April 9 -- When Dana Gonzalez lies down to sleep each night, she can't help but notice the restless ghosts all around her.
"I go to bed at night and I say 'Who are you and why isn't anyone looking for you?' I feel like these families deserve closure," said Gonzalez, a 35-year-old accounts receivable clerk from New Jersey.
Gonzalez is part of a 200-member Internet group known as The Doe Network: International Center for Unidentified and Missing Persons. The group operates a database that has grown to include more 1,000 unidentified people on its Web site, Doenetwork.org.
The site, which boasts roughly 400,000 visitors since it was founded in 1999, is part of the group's effort to match the faces of missing loved ones with bodies of unidentified corpses.
Members of the network volunteer to dig into unexplained disappearances — better known as cold cases — which have received little public attention in recent years.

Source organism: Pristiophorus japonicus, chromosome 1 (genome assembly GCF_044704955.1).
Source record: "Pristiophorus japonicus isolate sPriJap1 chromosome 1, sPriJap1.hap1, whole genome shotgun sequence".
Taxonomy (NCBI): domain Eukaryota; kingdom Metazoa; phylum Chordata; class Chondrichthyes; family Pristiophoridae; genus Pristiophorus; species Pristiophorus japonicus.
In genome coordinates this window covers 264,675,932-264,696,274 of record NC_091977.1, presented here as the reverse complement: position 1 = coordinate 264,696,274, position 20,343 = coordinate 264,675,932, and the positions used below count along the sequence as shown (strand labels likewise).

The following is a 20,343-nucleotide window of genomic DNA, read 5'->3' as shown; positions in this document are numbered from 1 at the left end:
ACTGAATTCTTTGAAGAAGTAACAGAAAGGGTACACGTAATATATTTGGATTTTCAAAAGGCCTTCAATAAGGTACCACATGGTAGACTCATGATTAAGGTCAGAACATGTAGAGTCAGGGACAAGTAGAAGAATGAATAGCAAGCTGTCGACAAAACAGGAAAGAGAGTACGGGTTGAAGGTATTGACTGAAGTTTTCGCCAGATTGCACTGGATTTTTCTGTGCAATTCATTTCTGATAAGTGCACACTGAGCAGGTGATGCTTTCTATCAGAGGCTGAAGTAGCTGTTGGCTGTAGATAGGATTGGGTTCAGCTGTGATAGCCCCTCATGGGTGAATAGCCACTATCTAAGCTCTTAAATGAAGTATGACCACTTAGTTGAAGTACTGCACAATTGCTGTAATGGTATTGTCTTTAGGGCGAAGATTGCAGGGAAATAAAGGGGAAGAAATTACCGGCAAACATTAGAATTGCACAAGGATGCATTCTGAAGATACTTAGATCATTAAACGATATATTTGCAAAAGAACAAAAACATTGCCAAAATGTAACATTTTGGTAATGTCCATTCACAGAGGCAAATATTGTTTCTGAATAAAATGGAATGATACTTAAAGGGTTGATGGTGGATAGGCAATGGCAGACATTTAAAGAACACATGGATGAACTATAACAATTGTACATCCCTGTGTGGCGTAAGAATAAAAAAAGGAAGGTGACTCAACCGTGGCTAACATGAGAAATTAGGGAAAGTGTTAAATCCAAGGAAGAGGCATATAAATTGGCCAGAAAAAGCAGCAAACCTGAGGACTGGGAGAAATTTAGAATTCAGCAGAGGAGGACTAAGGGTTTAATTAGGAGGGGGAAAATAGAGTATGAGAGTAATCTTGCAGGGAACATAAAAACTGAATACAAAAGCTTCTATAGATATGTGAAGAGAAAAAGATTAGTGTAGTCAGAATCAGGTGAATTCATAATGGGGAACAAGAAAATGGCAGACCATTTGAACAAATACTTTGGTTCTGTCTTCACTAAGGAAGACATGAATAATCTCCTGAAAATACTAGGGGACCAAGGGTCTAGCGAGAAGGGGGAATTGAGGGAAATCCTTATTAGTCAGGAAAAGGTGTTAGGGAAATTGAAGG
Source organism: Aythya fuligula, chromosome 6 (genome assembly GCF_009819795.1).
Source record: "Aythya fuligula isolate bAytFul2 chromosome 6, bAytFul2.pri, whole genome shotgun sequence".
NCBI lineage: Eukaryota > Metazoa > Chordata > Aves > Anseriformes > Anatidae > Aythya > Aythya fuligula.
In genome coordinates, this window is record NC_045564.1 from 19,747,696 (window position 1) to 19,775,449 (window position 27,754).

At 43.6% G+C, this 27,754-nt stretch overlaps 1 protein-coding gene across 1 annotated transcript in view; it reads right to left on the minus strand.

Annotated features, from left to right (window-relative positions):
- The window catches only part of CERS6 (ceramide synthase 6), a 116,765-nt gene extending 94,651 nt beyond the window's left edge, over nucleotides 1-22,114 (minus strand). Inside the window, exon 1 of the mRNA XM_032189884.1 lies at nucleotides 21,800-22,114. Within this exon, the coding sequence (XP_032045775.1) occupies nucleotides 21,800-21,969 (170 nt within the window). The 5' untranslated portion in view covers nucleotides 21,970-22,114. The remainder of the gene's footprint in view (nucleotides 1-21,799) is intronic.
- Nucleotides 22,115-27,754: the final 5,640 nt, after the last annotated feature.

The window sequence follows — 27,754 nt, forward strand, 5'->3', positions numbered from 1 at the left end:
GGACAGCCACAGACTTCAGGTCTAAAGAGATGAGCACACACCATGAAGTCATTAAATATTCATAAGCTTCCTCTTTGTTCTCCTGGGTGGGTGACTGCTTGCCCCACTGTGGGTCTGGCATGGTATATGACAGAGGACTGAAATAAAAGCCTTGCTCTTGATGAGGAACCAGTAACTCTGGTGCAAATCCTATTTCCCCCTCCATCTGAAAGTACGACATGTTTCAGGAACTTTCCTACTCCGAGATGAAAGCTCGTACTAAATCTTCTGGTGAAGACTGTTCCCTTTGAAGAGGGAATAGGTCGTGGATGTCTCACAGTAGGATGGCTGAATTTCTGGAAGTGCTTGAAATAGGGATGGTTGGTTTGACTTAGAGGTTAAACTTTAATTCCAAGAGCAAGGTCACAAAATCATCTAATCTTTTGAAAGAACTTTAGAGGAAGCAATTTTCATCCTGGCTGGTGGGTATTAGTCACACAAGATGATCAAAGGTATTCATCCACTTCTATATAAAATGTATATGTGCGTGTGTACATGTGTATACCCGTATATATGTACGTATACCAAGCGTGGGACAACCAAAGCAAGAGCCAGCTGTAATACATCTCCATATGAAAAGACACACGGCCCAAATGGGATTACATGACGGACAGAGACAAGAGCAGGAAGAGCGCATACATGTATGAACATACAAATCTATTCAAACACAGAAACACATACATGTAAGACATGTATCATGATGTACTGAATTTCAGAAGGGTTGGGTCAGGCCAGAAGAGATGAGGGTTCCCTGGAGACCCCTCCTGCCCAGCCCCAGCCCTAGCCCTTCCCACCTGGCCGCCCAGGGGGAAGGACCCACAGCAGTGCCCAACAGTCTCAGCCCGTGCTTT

The Doe Network says there are more than 5,400 of these "official" unidentified disappearances, with some cases as much as 20 and 30 years old.
Generally, Doe Network members are regular people, with no history in law enforcement. They're happy to comb through records and don't mind wading through grisly details such as dental records while in pursuit of the truth. The members try to draw connections between missing persons cases and bodies that have been found, but remain unidentified.
"One case that really has us all — several of us that are almost obsessed with this case — is a case of a young girl who was probably 13,14,15 years old," said Gonzalez. "She had no ID characteristics, no tattoos or scars, but she had deep tan lines, very young," Gonzalez said. "That probably is the one case that has us all up at night."
Looking for Lost Relatives
Guests to the Web site post links to information about their lost relatives. Users can also search a database that has details on unidentified bodies and missing people.